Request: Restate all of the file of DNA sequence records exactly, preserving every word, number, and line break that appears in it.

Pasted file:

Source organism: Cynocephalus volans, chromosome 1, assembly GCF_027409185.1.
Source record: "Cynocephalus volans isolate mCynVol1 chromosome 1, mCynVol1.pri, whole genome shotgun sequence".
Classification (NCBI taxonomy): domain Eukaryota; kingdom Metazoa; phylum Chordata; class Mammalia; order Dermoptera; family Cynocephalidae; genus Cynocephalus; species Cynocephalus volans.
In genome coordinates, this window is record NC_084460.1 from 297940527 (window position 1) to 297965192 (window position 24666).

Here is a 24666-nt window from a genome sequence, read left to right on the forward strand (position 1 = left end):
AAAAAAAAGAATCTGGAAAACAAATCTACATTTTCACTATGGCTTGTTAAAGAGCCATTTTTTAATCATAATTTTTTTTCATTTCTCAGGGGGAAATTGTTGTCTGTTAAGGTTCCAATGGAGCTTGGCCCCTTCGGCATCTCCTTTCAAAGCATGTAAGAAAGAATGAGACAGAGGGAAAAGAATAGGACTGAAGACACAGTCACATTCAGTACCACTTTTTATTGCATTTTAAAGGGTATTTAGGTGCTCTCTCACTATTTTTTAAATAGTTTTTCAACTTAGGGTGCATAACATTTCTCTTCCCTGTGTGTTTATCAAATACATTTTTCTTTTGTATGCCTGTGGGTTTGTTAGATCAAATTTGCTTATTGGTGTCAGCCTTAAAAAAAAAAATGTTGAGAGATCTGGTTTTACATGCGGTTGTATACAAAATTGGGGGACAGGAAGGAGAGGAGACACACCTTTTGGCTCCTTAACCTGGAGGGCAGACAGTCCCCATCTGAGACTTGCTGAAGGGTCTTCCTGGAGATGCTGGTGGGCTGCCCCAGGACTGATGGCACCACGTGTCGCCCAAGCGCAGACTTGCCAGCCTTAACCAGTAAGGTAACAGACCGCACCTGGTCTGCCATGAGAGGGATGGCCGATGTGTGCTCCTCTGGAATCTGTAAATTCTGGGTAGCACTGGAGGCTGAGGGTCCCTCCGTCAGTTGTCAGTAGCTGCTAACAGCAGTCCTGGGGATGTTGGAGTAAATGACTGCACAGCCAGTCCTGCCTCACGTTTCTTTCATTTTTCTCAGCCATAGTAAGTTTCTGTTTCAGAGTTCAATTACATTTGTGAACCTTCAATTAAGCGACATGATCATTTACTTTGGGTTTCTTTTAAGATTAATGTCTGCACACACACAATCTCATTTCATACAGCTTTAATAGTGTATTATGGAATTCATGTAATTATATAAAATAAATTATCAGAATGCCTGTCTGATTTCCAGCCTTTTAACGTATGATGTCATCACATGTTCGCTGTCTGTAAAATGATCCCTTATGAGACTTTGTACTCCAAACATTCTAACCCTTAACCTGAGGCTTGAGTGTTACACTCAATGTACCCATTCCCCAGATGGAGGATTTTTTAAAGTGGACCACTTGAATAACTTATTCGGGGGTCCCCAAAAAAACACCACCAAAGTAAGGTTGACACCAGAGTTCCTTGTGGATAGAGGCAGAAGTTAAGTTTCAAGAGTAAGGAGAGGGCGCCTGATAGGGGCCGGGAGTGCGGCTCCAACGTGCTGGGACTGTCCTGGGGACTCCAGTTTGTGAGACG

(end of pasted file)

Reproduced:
Source organism: Cynocephalus volans, chromosome 1, assembly GCF_027409185.1.
Source record: "Cynocephalus volans isolate mCynVol1 chromosome 1, mCynVol1.pri, whole genome shotgun sequence".
Classification (NCBI taxonomy): domain Eukaryota; kingdom Metazoa; phylum Chordata; class Mammalia; order Dermoptera; family Cynocephalidae; genus Cynocephalus; species Cynocephalus volans.
In genome coordinates, this window is record NC_084460.1 from 297940527 (window position 1) to 297965192 (window position 24666).

Here is a 24666-nt window from a genome sequence, read left to right on the forward strand (position 1 = left end):
AAAAAAAAGAATCTGGAAAACAAATCTACATTTTCACTATGGCTTGTTAAAGAGCCATTTTTTAATCATAATTTTTTTTCATTTCTCAGGGGGAAATTGTTGTCTGTTAAGGTTCCAATGGAGCTTGGCCCCTTCGGCATCTCCTTTCAAAGCATGTAAGAAAGAATGAGACAGAGGGAAAAGAATAGGACTGAAGACACAGTCACATTCAGTACCACTTTTTATTGCATTTTAAAGGGTATTTAGGTGCTCTCTCACTATTTTTTAAATAGTTTTTCAACTTAGGGTGCATAACATTTCTCTTCCCTGTGTGTTTATCAAATACATTTTTCTTTTGTATGCCTGTGGGTTTGTTAGATCAAATTTGCTTATTGGTGTCAGCCTTAAAAAAAAAAATGTTGAGAGATCTGGTTTTACATGCGGTTGTATACAAAATTGGGGGACAGGAAGGAGAGGAGACACACCTTTTGGCTCCTTAACCTGGAGGGCAGACAGTCCCCATCTGAGACTTGCTGAAGGGTCTTCCTGGAGATGCTGGTGGGCTGCCCCAGGACTGATGGCACCACGTGTCGCCCAAGCGCAGACTTGCCAGCCTTAACCAGTAAGGTAACAGACCGCACCTGGTCTGCCATGAGAGGGATGGCCGATGTGTGCTCCTCTGGAATCTGTAAATTCTGGGTAGCACTGGAGGCTGAGGGTCCCTCCGTCAGTTGTCAGTAGCTGCTAACAGCAGTCCTGGGGATGTTGGAGTAAATGACTGCACAGCCAGTCCTGCCTCACGTTTCTTTCATTTTTCTCAGCCATAGTAAGTTTCTGTTTCAGAGTTCAATTACATTTGTGAACCTTCAATTAAGCGACATGATCATTTACTTTGGGTTTCTTTTAAGATTAATGTCTGCACACACACAATCTCATTTCATACAGCTTTAATAGTGTATTATGGAATTCATGTAATTATATAAAATAAATTATCAGAATGCCTGTCTGATTTCCAGCCTTTTAACGTATGATGTCATCACATGTTCGCTGTCTGTAAAATGATCCCTTATGAGACTTTGTACTCCAAACATTCTAACCCTTAACCTGAGGCTTGAGTGTTACACTCAATGTACCCATTCCCCAGATGGAGGATTTTTTAAAGTGGACCACTTGAATAACTTATTCGGGGGTCCCCAAAAAAACACCACCAAAGTAAGGTTGACACCAGAGTTCCTTGTGGATAGAGGCAGAAGTTAAGTTTCAAGAGTAAGGAGAGGGCGCCTGATAGGGGCCGGGAGTGCGGCTCCAACGTGCTGGGACTGTCCTGGGGACTCCAGTTTGTGAGACG